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2,000-year-old bottom wipers yield evidence of diseases carried along the Silk Road

Ian Harvey
Photo credit: Hui-Yuan Yeh/ Journal of Archaeological Science
Photo credit: Hui-Yuan Yeh/ Journal of Archaeological Science

It was the celebrated trade route that saw spices, luxuriant fabrics, and enormous wealth flow between the Eastern and Western worlds.

A new study has shown that a 2,000-year-old toilet found near a desert in northwest China has proven the Silk Road was also accountable for the exchange of something else too – infectious illnesses.

While examining the contents of a person’s bowel may be something doctors do to assist in diagnosing their patients, it seems it can as well give us an insight far back into the past.

Archaeologists have discovered that diseases were dispersed over thousands of miles end to of the Silk Trade road by explorers who passed from east to west. They discovered parasitic worm eggs in conserved feces on “personal sanitation sticks” found in a latrine at an antique way station along the route.

The Silk Road was  the trade route that predominantly went through Asia and joined China to the Mediterranean Sea. It was originally named after the lucrative trade in Chinese silk under the Han Dynasty in about 202BC. Soon after, other valuable objects such as jade, silver, gold, bronzes and spice were also being conveyed originally between China and Egypt, then later to early Greece and Rome, and ultimately to Medieval Europe.

While numerous sea routes were used by sailors to transfer goods, traders passing overland were believed to have journeyed in the northern and southern directions that evaded the Taklamakan Desert in North West China.

The northern path took numerous trails through Kazakhstan, Afghanistan, and Uzbekistan; the southern path went right through to the Karakoram Mountains that stand on the boundary of Pakistan, India, and China.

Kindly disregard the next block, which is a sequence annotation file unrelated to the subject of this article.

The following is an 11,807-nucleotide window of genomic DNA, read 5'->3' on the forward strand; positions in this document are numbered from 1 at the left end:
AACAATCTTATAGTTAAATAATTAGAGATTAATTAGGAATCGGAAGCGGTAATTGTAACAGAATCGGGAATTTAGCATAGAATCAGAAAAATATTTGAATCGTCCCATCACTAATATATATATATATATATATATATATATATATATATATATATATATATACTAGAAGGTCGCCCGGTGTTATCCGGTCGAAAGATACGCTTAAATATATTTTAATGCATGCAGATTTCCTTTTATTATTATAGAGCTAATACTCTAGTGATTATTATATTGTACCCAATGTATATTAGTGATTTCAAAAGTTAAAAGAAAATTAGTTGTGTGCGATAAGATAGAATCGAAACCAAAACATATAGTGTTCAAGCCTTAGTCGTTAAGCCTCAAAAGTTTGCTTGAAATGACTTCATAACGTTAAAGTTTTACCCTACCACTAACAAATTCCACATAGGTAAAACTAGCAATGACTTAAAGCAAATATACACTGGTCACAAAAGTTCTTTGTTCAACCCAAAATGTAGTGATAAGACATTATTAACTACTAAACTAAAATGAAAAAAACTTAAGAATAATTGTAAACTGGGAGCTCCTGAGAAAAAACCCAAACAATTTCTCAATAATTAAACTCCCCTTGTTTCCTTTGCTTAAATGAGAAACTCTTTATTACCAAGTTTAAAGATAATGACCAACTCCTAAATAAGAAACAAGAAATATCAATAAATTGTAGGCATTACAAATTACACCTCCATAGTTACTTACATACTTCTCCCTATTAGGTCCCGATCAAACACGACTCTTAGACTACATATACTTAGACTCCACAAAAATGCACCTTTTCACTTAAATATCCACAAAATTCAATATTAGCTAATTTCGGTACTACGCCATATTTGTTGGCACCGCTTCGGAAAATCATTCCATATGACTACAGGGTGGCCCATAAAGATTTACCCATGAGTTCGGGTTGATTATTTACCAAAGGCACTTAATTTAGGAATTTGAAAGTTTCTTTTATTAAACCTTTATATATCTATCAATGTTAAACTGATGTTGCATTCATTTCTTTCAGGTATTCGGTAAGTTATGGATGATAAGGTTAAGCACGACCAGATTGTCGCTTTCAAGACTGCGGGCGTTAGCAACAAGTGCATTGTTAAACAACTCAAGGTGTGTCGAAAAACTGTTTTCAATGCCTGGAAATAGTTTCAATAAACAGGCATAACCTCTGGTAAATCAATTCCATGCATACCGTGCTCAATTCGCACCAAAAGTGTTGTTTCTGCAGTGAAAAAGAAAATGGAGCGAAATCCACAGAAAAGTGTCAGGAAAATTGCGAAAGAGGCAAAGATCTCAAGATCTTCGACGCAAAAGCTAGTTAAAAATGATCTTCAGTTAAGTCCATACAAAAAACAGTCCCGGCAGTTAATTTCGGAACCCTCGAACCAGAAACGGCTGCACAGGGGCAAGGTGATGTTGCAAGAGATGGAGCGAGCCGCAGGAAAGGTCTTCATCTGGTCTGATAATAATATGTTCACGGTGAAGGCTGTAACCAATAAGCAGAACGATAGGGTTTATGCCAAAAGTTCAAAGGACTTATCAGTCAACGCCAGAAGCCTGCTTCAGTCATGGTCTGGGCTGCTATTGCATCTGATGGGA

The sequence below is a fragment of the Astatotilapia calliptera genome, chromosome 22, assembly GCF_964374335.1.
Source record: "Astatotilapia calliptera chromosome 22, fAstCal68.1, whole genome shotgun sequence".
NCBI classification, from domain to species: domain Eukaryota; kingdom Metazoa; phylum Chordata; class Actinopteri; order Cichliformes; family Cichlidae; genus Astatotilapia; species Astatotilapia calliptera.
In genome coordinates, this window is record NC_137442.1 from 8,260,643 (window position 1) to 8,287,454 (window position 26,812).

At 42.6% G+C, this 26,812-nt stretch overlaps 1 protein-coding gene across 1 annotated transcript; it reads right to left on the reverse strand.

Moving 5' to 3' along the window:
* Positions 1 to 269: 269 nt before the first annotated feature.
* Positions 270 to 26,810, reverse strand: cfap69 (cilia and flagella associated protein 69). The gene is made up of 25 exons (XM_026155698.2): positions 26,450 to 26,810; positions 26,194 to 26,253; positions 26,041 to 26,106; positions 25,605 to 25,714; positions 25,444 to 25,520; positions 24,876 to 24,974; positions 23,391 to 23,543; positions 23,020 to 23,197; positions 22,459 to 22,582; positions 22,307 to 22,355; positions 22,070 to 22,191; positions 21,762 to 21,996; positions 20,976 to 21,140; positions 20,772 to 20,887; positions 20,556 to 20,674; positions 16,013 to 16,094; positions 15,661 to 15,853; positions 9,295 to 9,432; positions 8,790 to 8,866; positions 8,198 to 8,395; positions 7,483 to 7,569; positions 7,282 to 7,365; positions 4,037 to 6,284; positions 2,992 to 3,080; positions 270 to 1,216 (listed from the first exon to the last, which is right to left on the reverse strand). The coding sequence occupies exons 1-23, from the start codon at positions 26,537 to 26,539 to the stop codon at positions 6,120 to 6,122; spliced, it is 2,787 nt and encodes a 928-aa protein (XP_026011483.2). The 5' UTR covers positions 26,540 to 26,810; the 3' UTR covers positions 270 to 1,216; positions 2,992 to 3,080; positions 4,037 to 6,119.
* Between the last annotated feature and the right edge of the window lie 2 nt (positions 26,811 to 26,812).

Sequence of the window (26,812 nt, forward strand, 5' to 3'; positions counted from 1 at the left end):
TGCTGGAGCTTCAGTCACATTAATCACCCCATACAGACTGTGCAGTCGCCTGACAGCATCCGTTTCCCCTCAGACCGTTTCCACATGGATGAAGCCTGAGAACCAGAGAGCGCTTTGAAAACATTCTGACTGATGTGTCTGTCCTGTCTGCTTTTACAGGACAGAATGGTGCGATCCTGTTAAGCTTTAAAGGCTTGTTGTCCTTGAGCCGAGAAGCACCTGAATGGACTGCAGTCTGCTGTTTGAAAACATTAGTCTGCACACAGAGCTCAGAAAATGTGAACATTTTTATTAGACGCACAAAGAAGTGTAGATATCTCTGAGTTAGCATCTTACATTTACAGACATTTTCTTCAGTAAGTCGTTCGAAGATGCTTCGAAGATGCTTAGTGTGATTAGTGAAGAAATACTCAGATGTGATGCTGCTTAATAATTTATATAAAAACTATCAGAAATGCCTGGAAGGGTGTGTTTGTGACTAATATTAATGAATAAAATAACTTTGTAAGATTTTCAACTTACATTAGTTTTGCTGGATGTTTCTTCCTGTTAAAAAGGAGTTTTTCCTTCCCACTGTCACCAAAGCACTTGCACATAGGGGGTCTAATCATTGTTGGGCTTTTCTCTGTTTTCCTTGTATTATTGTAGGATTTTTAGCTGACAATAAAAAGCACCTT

The routes came together again near Merv in Turkmenistan before winding west to the south of the Caspian Sea. Archaeologists inspected the conserved feces on ancient “personal sanitation sticks”, which were believed to be used to sponge the buttocks of people around 111BC and 109AD.

They found eggs from four species of bloodsucking maggots existing in the ancient droppings left on the hygiene wands. It appears one of these organisms may have traveled along the Silk Road from a place at least 1,000 miles away. The study proposes that while worldwide tourism has made it faster for sickness to be transferred everywhere around the planet, this kind of dispersal has been going on for thousands of centuries.

The antique latrine was discovered at the ancient remnants of Xuanquanzhi in the Tarim Basin in northwest China near the immense sandy area of the Taklamakan desert. Xuanquanzhi is believed to have been a transmit position on the Silk Road, which came to importance during the Han Dynasty in China that reigned from 202BC to 220AD.

Here is another story from us: 3,000-year-old British settlement reveals Middle Eastern treasure

The location was a famous stop where explorers changed horses and distributed letters. Traders, voyagers, militias, and administration officials toured along the way near the Middle East and the Mediterranean.

Ian Harvey

Ian Harvey is one of the authors writing for The Vintage News